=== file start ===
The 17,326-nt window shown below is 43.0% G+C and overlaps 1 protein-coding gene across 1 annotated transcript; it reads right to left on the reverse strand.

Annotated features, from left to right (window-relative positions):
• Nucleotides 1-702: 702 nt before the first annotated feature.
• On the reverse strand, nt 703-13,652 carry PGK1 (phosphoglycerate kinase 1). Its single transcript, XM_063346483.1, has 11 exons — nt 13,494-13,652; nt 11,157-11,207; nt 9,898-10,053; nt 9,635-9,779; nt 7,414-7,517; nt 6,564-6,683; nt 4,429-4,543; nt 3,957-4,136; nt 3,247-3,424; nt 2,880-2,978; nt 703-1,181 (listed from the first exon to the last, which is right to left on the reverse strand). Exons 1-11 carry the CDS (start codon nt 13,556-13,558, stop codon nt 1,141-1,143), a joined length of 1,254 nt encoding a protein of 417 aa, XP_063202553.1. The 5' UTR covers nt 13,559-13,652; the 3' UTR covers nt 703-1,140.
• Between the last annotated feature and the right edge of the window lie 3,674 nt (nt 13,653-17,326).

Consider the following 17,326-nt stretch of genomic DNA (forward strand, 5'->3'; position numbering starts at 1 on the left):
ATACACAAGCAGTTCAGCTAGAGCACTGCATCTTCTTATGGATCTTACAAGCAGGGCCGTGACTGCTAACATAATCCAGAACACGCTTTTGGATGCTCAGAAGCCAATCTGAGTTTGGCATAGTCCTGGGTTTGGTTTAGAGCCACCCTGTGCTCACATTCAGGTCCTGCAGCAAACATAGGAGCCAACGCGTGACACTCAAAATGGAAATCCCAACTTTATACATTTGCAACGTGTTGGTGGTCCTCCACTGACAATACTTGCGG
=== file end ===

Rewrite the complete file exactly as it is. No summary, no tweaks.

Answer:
The 17,326-nt window shown below is 43.0% G+C and overlaps 1 protein-coding gene across 1 annotated transcript; it reads right to left on the reverse strand.

Annotated features, from left to right (window-relative positions):
• Nucleotides 1-702: 702 nt before the first annotated feature.
• On the reverse strand, nt 703-13,652 carry PGK1 (phosphoglycerate kinase 1). Its single transcript, XM_063346483.1, has 11 exons — nt 13,494-13,652; nt 11,157-11,207; nt 9,898-10,053; nt 9,635-9,779; nt 7,414-7,517; nt 6,564-6,683; nt 4,429-4,543; nt 3,957-4,136; nt 3,247-3,424; nt 2,880-2,978; nt 703-1,181 (listed from the first exon to the last, which is right to left on the reverse strand). Exons 1-11 carry the CDS (start codon nt 13,556-13,558, stop codon nt 1,141-1,143), a joined length of 1,254 nt encoding a protein of 417 aa, XP_063202553.1. The 5' UTR covers nt 13,559-13,652; the 3' UTR covers nt 703-1,140.
• Between the last annotated feature and the right edge of the window lie 3,674 nt (nt 13,653-17,326).

Consider the following 17,326-nt stretch of genomic DNA (forward strand, 5'->3'; position numbering starts at 1 on the left):
ATACACAAGCAGTTCAGCTAGAGCACTGCATCTTCTTATGGATCTTACAAGCAGGGCCGTGACTGCTAACATAATCCAGAACACGCTTTTGGATGCTCAGAAGCCAATCTGAGTTTGGCATAGTCCTGGGTTTGGTTTAGAGCCACCCTGTGCTCACATTCAGGTCCTGCAGCAAACATAGGAGCCAACGCGTGACACTCAAAATGGAAATCCCAACTTTATACATTTGCAACGTGTTGGTGGTCCTCCACTGACAATACTTGCGG